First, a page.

I have written several times about the dangers of sharing my beliefs. I have some further thoughts to share on this topic, drawing on reader’s comments and the general feedback I get. I keep making mistakes… and learning.
The last time I wrote about this I focused on my fear that people will judge (and abandon) RPT as an instant healing technique because they disagree with me spiritually. I feel that I have cleared and let go of that fear. People will either use RPT or they won’t. Obviously I hope they’ll give it a shot because they’ll see that it works. But I’m not attaching myself to it in any way. I do feel more freedom now to express my beliefs.
Challenging people’s beliefs about God
Something has really come up for me this week about my freedom of expression. It is this: people feel very threatened if you question their definition of God. And they will attack you to defend their notion God.
I think you can see a good example of this in a couple of the reader’s comments to my Divine Intervention article. (I also had plenty of off-line feedback.) You can see some people being fairly inexplicably angry at me and putting words in my mouth. Two readers went so far as to invent a “hypothetical Simon” as it were – projecting all their disagreements at a “me” which bears no resemblance to me at all! I didn’t much like how that made me feel.
This isn’t really anything new. In 2009 I made the mistake of speaking out very loudly against some of the teachings of my former teacher, VS. I only did this because I genuinely felt that I was protecting people from a real danger (the concept she started calling “Creator” is certainly not the spiritual Creator). I knew that many people would disagree with me, especially those that had a financial investment in her work. But I was not expecting to be the most-hated person by thousands and thousands of TH practitioners (the ones without much financial investment to lose, especially since I gave away the “fix” for free).
It was my friend Val Moore who explained this hatred to me – “They hate you for undermining their beliefs about God.” It also reminded me of something the spiritual writer Neale Donald Walsch wrote: “People would rather die than change their beliefs” about God.
I have explored this and I find it to be true. It is unconscious for most people. When I say things that undermine people’s spirituality, they often lash out. Some people (the more conscious ones) talk to me about it – they say “I have a funny or sickening feeling reading your article” and I can help them explore where they feel threatened. [* More on this point tomorrow - see "Trusting your gut instinct."]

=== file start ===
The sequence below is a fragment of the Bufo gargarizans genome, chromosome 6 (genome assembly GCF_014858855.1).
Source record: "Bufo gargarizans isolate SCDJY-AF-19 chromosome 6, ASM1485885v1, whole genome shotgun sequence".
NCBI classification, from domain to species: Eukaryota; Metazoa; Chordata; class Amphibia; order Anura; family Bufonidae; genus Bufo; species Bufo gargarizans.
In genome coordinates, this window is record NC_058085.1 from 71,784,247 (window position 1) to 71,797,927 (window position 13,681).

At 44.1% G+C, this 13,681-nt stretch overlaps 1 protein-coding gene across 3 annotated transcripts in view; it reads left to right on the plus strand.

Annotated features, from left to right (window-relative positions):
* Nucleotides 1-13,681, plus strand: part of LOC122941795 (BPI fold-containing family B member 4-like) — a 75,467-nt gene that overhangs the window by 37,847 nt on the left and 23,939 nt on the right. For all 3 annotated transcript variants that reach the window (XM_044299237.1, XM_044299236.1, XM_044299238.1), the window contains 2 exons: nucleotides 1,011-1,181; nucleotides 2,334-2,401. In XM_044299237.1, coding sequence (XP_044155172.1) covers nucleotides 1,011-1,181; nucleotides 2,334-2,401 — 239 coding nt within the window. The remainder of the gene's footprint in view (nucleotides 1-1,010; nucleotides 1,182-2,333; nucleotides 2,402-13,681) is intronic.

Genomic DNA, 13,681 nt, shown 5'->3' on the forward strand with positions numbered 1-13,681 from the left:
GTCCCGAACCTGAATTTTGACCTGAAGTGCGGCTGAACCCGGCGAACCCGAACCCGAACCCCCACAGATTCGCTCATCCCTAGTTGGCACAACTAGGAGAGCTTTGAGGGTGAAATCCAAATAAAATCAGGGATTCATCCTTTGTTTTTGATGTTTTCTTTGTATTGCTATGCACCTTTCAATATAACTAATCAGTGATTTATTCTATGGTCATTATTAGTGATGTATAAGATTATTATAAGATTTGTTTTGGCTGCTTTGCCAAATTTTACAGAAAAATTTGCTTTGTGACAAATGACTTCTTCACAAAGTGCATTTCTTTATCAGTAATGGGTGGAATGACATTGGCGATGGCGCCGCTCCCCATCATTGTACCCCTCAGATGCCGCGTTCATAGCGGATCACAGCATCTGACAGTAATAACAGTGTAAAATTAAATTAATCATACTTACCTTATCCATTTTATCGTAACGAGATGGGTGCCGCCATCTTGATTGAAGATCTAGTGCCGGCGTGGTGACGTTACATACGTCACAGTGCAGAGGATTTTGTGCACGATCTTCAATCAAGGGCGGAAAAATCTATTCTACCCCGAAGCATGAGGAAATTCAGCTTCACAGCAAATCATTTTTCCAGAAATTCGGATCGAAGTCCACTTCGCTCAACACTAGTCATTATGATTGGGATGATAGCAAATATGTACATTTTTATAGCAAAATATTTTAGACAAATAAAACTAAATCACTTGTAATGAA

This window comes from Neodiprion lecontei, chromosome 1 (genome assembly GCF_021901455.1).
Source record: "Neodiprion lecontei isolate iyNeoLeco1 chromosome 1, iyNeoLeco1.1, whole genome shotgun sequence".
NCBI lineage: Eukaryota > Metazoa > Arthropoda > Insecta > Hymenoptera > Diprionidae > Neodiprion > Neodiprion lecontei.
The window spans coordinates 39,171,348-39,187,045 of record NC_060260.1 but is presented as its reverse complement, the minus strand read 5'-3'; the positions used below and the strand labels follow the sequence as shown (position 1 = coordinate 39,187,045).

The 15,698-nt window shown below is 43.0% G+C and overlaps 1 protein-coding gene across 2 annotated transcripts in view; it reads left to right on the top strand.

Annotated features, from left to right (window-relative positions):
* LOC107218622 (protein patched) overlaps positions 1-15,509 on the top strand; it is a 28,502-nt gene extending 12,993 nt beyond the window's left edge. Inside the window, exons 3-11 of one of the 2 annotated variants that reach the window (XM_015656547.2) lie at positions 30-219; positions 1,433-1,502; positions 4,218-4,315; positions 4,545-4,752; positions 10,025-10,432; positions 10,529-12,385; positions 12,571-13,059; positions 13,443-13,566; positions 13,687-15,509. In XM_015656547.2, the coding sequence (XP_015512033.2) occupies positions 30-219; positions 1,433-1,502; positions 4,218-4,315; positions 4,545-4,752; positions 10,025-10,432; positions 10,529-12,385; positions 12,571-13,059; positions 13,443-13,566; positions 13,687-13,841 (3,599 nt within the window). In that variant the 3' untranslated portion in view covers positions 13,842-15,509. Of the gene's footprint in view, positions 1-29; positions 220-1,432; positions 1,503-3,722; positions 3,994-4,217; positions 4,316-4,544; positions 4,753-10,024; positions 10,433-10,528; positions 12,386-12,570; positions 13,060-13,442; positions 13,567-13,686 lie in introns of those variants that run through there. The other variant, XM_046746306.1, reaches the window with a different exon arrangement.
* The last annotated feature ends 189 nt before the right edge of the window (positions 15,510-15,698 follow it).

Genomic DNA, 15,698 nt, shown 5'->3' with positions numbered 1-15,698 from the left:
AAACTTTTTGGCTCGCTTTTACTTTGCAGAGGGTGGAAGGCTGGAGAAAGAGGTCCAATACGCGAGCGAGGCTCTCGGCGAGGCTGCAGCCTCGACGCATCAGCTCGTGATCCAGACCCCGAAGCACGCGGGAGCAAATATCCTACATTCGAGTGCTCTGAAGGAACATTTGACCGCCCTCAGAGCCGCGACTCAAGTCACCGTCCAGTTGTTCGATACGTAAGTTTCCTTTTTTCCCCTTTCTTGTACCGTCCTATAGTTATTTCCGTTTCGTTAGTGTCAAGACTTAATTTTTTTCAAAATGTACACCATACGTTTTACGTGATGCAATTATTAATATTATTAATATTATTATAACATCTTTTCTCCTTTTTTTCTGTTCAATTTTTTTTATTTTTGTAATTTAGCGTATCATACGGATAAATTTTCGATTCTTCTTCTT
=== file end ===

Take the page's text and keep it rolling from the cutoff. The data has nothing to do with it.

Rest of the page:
Most people won’t explore it. They lash out. People will do this to defend all beliefs (e.g. political) but nothing seems to inflame people nearly as much as threatening their beliefs about God. When I explained to those people in 2009 that they were connecting with a Creator that was rather un-Godly, they got mad! They had every right to disagree with me, but merely disagreeing doesn’t make you mad. People only lash out like that if they feel really threatened or under attack. And that’s the point – new ideas about God have always made people feel threatened.
Why is it that so many saints get crucified (literally or philosophically)? It’s because their ideas threaten people. Throughout history people with new ideas about God have either been killed (Jesus), spiritually or physically exiled (Buddha – note the lack of Buddhists in India!) or were extremely good with a sword (Muhammad).
I must admit to being hurt and upset at times by the attacks. But I’ve learned that attacks really mean you are doing good in the world (remember Tim Ferriss’ post last year about the benefits of pissing people off). I’d rather challenge the status quo then hide under a (burning?) bush for fear of offending people.
So I want to post this question to YOU, dear reader: How attached are you to your beliefs about God? If I could prove your beliefs wrong (which I can’t), would you even listen? Would you give me the time of day? Or would you run like 99% would?
As far as I’m concerned this blog isn’t about people agreeing with me. What would be the point in preaching to the choir? But this blog is about finding and connecting to that 1% who are interested in engaging in a dialogue about divinity.
My new resolution
I resolve today to speak out fearlessly on this blog about what I believe in.
If I offend or upset you, you have choices in how to react:
- stop reading this blog (that would be a real pity);
- attack me (that would be too easy);
- leave a comment and tell me why you disagree. Explain your thoughts, feelings and instincts. Set the intention of sharing and maybe teaching me a thing or two. Be open to learning from my reply. In other words create a dialogue.
My experience is that most people who get offended go for option 1 (I never hear from them, so they lose the opportunity to make a difference). A small number go for option 2, but not many. And the best of the best go for option 3.
Please remember that most of my friends disagree with me (atheists on one side and yogis on the other). But they are my friends because they are in the 3rd category. They TALK about their thoughts and feelings. I enjoy being surrounded by people who challenge my beliefs. You will never offend or upset me by disagreeing with me.
What do you think?
Do you feel attacked when people challenge your ideas about God? Do you feel betrayed if people can’t see your truth? How do you react when I challenge your ideas?
Looking forward to hearing from you and hoping you are part of the 1% that can handle the conversation.
Due to the length of today’s article I split it in two. Please read tomorrow’s article on (a) why I blog; (b) whether any of this is truly original; and (c) the potential danger of trusting your gut.